Did you know that we can use the natural temperature difference in our tropical oceans to create electricity day and night all year round?
Ocean Thermal Energy Conversion (OTEC) harnesses the power of the ocean to provide a continuous, cost-effective supply of clean energy. It possesses significant environmental advantages over fossil fuels and nuclear power; requires less land than renewable energy technologies such as solar, wind, biomass and hydroelectric power; and has the potential to produce far more useful and affordable energy than could be generated from other renewable sources.
Ocean Thermal Energy Technology (OTEC) provides a baseload power source that works day and night, year-round; offering a clean alternative to diesel that can be used alongside peak load solar or wind. It works by using warm surface seawater to produce electricity:
Electricity grids use two types of power: baseload (the unchanging amount of energy needed throughout the day and night) and peak load (shorter periods when more energy is needed). Renewable energy sources like solar panels provide peak load power during the daytime when the energy from the sun can be captured. But most tropical nations require oil imports for constant baseload power the rest of the time. Because the tropical ocean is always warm whatever the weather, time of day or year, OTEC can continuously generate electricity 24 hours a day, 365 days a year.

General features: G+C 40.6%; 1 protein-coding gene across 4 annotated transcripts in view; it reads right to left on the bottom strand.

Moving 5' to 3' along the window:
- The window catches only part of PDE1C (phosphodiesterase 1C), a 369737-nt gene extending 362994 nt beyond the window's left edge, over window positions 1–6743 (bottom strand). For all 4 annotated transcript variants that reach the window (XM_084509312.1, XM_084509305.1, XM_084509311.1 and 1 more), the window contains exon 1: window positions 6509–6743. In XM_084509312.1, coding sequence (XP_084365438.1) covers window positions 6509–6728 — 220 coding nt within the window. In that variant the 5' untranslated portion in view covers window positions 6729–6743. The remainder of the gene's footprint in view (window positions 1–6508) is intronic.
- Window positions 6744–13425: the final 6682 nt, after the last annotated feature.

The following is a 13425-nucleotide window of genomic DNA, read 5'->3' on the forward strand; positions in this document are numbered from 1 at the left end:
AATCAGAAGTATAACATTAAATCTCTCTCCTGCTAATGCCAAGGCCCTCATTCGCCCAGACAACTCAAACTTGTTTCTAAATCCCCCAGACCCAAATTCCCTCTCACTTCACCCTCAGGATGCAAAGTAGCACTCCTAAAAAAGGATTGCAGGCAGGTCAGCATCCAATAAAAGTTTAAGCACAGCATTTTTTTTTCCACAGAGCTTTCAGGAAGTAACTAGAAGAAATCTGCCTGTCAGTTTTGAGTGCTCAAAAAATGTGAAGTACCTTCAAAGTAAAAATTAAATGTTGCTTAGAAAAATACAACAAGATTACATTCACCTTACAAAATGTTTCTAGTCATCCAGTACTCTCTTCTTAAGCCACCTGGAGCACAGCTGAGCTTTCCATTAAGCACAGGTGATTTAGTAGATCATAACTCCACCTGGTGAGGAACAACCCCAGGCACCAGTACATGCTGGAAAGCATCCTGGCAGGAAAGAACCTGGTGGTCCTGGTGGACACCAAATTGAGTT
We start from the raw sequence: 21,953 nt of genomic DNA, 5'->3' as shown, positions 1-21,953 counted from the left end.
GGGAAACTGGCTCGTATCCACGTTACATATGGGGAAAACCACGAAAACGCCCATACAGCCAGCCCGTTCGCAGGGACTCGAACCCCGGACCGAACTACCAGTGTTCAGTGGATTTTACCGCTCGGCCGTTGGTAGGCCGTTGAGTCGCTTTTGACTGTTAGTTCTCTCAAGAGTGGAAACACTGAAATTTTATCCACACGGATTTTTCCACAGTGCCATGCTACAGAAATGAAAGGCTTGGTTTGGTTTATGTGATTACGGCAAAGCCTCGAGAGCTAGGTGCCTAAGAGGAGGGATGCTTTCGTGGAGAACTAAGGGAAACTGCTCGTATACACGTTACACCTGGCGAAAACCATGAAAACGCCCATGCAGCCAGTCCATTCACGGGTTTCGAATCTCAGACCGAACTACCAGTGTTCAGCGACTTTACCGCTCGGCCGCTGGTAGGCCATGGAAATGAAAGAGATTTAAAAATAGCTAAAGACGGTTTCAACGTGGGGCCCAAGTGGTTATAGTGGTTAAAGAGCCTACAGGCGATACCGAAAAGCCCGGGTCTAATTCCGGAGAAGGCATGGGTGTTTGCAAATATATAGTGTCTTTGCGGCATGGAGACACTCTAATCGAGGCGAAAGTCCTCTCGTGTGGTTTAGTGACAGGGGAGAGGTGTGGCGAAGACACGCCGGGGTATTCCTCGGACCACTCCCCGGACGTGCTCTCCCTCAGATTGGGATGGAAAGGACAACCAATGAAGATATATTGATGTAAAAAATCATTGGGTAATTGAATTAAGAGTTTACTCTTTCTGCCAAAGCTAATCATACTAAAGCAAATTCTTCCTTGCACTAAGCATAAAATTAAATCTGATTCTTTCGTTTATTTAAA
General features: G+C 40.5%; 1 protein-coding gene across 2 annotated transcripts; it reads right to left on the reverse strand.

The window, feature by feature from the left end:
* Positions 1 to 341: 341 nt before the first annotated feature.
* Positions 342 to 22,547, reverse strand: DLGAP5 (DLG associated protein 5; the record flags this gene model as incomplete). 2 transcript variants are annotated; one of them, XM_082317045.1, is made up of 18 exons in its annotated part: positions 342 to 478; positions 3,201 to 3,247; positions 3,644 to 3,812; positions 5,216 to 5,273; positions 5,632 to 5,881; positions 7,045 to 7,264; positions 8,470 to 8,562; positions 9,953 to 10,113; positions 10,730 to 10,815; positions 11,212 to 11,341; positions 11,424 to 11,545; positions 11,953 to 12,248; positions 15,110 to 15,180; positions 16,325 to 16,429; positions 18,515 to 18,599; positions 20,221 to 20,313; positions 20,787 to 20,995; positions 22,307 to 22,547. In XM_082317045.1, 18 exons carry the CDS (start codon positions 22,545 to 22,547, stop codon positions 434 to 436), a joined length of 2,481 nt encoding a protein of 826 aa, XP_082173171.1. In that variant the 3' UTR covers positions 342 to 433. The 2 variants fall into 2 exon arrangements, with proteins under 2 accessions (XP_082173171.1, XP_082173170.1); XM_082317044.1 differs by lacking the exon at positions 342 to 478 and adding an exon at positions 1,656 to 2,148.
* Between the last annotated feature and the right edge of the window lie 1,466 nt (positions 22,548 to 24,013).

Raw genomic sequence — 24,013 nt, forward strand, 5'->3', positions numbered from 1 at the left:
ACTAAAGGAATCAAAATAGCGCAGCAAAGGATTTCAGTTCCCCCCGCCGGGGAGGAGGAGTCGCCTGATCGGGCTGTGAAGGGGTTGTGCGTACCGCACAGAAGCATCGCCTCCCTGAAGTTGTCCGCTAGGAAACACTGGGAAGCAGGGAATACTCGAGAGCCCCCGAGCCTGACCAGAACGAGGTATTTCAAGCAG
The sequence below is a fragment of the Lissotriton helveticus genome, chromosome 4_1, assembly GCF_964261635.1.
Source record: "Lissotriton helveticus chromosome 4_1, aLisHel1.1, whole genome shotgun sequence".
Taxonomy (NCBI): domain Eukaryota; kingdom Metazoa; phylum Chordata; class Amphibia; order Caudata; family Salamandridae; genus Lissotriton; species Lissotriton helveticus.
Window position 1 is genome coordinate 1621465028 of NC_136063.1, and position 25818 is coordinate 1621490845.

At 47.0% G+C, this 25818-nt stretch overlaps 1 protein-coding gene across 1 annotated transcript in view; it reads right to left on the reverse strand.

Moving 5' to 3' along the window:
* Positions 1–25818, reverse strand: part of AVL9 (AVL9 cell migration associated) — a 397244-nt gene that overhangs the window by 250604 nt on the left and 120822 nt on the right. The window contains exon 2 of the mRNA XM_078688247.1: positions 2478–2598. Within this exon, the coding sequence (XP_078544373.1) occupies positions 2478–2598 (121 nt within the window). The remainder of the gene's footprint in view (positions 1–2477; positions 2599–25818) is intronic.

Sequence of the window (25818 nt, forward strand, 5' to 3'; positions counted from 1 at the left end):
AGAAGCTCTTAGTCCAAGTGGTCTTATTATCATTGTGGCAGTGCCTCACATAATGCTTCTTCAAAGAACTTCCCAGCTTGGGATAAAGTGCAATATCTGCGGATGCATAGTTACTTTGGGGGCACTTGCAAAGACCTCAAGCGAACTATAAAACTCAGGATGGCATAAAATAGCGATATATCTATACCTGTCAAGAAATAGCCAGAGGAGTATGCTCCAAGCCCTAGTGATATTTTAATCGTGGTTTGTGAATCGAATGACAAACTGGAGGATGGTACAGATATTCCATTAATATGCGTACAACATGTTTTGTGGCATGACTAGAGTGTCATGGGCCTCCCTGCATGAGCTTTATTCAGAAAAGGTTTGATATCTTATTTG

The idea of creating energy from the temperature differences between the surface and deeper levels of the ocean isn’t new. In fact, the idea is over 140 years old. Decades of research and development in the lab have already been undertaken.
Global OTEC aims to transform the future of Ocean Thermal Energy Conversion and believes success is possible with collaboration between the public and private sectors. The company plans to standardise as much of the OTEC platform as possible so it can be mass-produced for the widest deployment possible. Over the last five years, our team has designed a series of small floating OTEC concepts to serve small island nations. An agreement was signed with SIDS DOCK in 2021 to pilot a 1.5-megawatt barge in São Tomé and Príncipe. The success of this project will show the rest of the world how diesel fuel can be replaced with clean ocean energy and will allow Global OTEC to scale up to more and larger barges in the coming years.